Negotiating an increased starting salary has the potential to be an awkward situation for both the new starter and HR rep sat across the table.
A recent report from global staffing firm Robert Half
found that 34% of Canadian workers tried to negotiate a higher salary with their last job offer. Employees aged between 18-34 and 35-54 are more likely to negotiate salary than those aged 55 and older.
But with a plethora of literature out there aimed at advising candidates how to haggle and talk numbers, there’s decidedly less so for HR leaders.
Speaking to Derek Wood, Regional Manager for Robert Half
, he advised employers to enter into negotiations with candidates with an open mind.
“Employers should enter into the hiring processes with the assumption that salary negotiation will come up,” explained Wood.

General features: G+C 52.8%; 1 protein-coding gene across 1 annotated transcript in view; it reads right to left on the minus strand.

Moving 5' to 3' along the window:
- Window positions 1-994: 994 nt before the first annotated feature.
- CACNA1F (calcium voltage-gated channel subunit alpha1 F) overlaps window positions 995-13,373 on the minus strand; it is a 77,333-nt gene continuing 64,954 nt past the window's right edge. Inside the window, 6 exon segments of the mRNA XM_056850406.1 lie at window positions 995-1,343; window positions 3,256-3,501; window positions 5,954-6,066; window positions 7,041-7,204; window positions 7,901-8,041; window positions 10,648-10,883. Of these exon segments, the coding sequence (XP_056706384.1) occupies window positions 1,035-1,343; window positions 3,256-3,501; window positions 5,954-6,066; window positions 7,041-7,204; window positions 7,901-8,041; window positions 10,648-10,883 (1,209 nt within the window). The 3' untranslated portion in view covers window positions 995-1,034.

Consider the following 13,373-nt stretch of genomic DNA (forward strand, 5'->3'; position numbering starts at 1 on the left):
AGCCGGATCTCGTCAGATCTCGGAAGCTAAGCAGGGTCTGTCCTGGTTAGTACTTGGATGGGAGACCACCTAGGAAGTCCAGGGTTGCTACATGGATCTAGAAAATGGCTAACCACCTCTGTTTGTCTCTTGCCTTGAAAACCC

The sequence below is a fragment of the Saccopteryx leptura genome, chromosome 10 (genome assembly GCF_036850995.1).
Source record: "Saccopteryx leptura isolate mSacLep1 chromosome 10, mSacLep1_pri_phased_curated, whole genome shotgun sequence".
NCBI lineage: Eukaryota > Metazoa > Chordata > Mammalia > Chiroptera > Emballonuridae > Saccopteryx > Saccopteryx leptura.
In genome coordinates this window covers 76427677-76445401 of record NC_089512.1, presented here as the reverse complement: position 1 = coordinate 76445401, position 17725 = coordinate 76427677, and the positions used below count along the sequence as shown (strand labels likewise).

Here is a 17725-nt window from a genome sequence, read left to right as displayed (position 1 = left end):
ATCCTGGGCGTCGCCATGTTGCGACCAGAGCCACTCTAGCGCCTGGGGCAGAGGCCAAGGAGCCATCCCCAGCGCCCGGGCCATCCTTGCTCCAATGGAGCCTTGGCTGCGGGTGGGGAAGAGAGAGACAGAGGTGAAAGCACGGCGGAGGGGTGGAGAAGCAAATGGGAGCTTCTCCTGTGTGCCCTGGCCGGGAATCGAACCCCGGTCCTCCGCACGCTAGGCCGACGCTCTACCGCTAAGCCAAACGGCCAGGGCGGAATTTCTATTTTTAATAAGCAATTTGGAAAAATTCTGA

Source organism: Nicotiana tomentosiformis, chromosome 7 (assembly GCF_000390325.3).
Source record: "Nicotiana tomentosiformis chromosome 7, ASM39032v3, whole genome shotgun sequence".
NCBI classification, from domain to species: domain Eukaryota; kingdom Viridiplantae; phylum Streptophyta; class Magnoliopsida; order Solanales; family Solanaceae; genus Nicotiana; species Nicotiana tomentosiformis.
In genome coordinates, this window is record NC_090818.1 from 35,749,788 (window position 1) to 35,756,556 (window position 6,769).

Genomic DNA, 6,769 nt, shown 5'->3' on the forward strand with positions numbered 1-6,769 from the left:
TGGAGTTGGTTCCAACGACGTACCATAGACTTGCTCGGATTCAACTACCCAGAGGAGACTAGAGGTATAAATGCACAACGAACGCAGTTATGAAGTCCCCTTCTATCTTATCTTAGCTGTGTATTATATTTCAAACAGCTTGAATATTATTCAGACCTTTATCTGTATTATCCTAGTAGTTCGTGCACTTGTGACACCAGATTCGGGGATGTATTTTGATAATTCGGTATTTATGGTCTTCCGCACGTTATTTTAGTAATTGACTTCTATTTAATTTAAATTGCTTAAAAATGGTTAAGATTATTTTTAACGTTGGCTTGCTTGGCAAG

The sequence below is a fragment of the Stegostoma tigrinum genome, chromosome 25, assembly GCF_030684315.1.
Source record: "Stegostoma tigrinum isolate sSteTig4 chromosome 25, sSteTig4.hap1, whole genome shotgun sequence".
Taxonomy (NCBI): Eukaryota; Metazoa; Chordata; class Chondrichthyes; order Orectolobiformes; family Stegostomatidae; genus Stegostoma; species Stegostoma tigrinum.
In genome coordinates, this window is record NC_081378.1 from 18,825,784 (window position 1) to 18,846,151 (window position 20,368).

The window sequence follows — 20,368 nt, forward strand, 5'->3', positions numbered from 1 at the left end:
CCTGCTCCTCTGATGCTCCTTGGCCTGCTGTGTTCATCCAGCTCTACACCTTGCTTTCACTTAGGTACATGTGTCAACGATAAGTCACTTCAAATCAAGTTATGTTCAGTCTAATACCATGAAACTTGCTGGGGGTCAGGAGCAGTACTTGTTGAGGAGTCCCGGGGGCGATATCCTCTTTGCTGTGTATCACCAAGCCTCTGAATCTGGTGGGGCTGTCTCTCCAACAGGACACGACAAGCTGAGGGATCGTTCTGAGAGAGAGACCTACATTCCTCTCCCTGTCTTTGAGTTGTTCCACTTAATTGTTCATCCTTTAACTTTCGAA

“They should have a pay range set before they start the hiring process. Pay should be set according to the going rate for a particular position, skill set and experience, not what a person has made before. Pay what the market demands. Be prepared to communicate the range to candidates during the process.”
But what if an employer simply cannot meet the candidate’s expectations? Well, Wood advocates being creative.
“If you can’t meet a candidate’s salary expectations, look for ways to modify other components of the compensation package, like extra vacation days, tuition reimbursement or remote work options,” he told us.
“You want your offer to be at least on par with industry standards, and ideally exceed them, and that means being open to reviewing the entire compensation package. Be flexible; even if you can’t offer them exactly what they want, be open to finding other ways to attract them.
“Look at things like additional benefits, perks, vacation, remote work options, that are appealing beyond salary.”
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